A dip in the sea

One good thing about the spell of hot weather is that it warmed the sea up enough to make the thought of swimming in it seem appealing. Most of my good ideas never get further than my mind, but last Saturday morning my brother and I went to the beach and into the water. He had a proper swim in deep water, while I wallowed in the shallows.

The breeze that took the edge off the late morning heat made the waves far too lively for me and my weak over-sensitive body felt quite panicked at first by the rapid, unpredictable movement of the water. I had to accept that wading out to swim wasn’t possible. I felt much safer, if a little foolish, sitting down with the water just covering my legs. Leaning back on my elbows I enjoyed letting my lower body rise and fall on the waves until I began to feel cold.

shells 2I wrapped myself up in my bathrobe and sat on the warm pebbles to recover from the excitement. It’s nearly 20 years since I last got more than my feet and ankles wet in the sea! And it’s been a few years since I did even that. Naturally I soon started sifting through the stones to see what I could find, popping a few shells and a pointy stone into my pocket as a souvenir of the day. I rarely go anywhere out of doors without bringing back something that’s caught my eye. A shell or a stone, a leaf, twig or seedpod, pieces of metal or plastic.

shells 1I haven’t done any sketch-bookery this week (yet), but I have had fun inspecting and arranging my little collection of beachcombings. I’ve collected several tooth-shaped stones like the one on the upper right over the years. I call them shark’s teeth, though I always suspected they weren’t really of animal origin.

Thanks to the internet I now know that it’s most likely a trace fossil formed in the burrow of a creature that lived in the chalk sea. A long time ago!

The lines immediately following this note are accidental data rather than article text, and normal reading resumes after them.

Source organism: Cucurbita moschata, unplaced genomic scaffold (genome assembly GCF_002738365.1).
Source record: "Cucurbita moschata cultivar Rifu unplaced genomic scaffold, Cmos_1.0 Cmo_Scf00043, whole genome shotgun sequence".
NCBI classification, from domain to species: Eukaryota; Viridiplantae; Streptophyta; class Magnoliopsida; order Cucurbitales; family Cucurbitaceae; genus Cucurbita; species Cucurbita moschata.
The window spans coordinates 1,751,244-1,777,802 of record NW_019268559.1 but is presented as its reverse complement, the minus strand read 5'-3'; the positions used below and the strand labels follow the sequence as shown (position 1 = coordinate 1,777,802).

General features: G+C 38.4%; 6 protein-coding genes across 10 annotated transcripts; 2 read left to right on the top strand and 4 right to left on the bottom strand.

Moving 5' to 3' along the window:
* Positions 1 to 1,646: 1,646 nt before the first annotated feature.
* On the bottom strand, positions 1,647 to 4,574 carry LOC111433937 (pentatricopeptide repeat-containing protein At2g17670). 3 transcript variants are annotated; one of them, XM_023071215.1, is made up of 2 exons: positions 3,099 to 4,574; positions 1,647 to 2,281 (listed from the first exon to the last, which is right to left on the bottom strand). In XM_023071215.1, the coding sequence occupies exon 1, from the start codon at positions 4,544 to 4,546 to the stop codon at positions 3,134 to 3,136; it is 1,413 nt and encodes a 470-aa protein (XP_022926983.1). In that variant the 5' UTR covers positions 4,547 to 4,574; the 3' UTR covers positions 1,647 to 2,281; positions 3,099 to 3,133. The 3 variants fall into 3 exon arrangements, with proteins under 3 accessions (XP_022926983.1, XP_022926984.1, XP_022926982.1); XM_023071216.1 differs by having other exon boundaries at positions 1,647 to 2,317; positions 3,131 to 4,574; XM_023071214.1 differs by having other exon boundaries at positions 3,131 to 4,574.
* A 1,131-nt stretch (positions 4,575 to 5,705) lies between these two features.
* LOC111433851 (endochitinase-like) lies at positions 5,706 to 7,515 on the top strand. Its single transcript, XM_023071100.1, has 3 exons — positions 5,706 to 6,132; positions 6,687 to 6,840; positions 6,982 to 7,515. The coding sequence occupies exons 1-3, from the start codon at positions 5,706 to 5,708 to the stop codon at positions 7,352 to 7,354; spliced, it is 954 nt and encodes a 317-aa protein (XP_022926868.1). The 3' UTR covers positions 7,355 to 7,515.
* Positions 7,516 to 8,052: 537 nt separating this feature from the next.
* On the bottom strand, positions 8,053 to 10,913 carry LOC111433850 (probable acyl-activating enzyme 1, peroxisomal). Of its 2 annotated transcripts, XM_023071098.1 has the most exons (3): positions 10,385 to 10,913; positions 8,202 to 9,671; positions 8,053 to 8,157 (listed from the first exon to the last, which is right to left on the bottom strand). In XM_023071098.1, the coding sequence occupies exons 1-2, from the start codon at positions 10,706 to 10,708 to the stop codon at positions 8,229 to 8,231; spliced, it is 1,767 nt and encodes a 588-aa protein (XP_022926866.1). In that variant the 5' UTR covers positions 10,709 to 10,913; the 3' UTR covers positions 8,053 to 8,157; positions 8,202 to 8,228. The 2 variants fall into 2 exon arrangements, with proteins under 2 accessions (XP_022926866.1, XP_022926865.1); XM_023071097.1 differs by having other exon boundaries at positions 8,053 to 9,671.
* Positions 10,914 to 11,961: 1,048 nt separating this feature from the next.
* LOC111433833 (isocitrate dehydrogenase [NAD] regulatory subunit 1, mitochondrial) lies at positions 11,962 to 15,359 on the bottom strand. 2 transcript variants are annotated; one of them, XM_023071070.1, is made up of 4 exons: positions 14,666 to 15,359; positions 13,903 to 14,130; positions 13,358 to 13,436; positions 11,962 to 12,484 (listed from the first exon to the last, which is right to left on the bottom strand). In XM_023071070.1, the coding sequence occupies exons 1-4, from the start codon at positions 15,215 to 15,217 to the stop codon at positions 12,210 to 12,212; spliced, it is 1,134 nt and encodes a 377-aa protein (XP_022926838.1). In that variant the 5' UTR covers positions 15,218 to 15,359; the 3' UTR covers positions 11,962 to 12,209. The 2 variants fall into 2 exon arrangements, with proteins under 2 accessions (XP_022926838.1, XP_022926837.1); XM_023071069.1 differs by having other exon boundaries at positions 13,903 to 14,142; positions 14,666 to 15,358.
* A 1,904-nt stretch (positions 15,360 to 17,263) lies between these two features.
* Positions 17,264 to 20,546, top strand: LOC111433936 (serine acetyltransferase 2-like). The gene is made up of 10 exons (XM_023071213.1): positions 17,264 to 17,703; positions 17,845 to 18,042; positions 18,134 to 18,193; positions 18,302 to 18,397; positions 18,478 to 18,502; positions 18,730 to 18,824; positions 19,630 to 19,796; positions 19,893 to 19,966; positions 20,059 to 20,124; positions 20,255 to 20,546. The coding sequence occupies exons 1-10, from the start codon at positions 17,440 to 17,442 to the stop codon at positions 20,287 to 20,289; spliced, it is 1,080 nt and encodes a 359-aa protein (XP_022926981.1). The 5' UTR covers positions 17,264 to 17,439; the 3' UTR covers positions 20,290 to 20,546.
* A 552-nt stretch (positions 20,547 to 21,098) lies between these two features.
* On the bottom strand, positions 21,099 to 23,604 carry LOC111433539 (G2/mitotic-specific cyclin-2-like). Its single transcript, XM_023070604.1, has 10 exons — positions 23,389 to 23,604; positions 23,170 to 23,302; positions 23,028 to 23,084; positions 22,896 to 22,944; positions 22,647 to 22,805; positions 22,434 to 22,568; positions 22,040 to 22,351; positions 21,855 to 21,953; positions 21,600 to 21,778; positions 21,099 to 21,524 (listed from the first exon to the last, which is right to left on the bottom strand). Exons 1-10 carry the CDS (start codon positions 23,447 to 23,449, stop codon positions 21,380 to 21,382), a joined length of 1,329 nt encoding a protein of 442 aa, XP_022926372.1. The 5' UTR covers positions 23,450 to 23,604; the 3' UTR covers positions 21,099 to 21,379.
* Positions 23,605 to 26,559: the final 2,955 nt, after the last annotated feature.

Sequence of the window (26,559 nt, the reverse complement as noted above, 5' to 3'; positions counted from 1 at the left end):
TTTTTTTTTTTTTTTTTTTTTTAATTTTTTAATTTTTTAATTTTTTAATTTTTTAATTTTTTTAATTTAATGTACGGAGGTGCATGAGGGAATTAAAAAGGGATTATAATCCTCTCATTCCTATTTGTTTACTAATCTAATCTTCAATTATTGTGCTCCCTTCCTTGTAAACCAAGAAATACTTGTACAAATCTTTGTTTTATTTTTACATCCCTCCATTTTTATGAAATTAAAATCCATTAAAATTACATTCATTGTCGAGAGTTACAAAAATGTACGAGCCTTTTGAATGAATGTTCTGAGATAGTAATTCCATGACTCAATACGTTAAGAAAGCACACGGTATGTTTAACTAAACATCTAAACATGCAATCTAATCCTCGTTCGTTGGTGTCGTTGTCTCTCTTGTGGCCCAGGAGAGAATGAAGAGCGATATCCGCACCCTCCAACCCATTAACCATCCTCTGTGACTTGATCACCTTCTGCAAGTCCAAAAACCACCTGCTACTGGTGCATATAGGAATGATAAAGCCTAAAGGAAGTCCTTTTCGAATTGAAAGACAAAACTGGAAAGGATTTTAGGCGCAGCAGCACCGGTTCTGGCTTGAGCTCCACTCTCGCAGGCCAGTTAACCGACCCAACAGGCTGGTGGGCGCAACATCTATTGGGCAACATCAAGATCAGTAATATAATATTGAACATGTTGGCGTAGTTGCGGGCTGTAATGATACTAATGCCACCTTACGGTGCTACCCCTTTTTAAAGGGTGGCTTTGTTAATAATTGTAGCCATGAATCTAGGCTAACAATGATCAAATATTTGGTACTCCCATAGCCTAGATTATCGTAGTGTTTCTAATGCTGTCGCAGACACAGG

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2 Responses to A dip in the sea

  1. alcsmith says:

    The collection looks good, very pleasing layout.

    So glad you made it into the sea and enjoyed it. I shall be dipping at least my fingers in the sea, if not my toes, when we go to Devon in October. I often find on our dog walks, if we go past streams and lakes, that I like to put my hands in. Water seems such an essential part of what helps me to feel at peace. Maybe it was because I grew up next to the Solway Estuary. I’m also an Aquarian, but I don’t really go infor astrology, even if I do seem to be a typical Aquarian!

    I used to swim a lot but I rarely swim now, only on sun holidays for a few lengths. I thought about starting swimming again but pools aren’t the same, and the energy required to get there, etc doesn’t seem worth it really. At least here I have the little reservoir and the ancient fish ponds for finger dipping πŸ™‚ There’s also a ford at the end of our lane, but the amount of horse manure from the field’s ponies means I just watch Bobby go for a paddle.

    • Thanks Alison – I’m still enjoying shuffling that particular collection around into different configurations πŸ™‚

      Water is very important to me too, especially the sea, though I do love rivers and estuaries too. When I used to do long hikes I loved getting my boots off to paddle in a stream even in the winter months. Sadly there are few accessible fresh-water streams around here and I’ve got more sense than to go padding in December, but I still like to paddle and dabble in the sea when it’s warm.

      I used to swim regularly too. My technique was never very good, but it was one of my favourite ways to get exercise-induced endorphins going. Again, a happy memory, but no longer possible.

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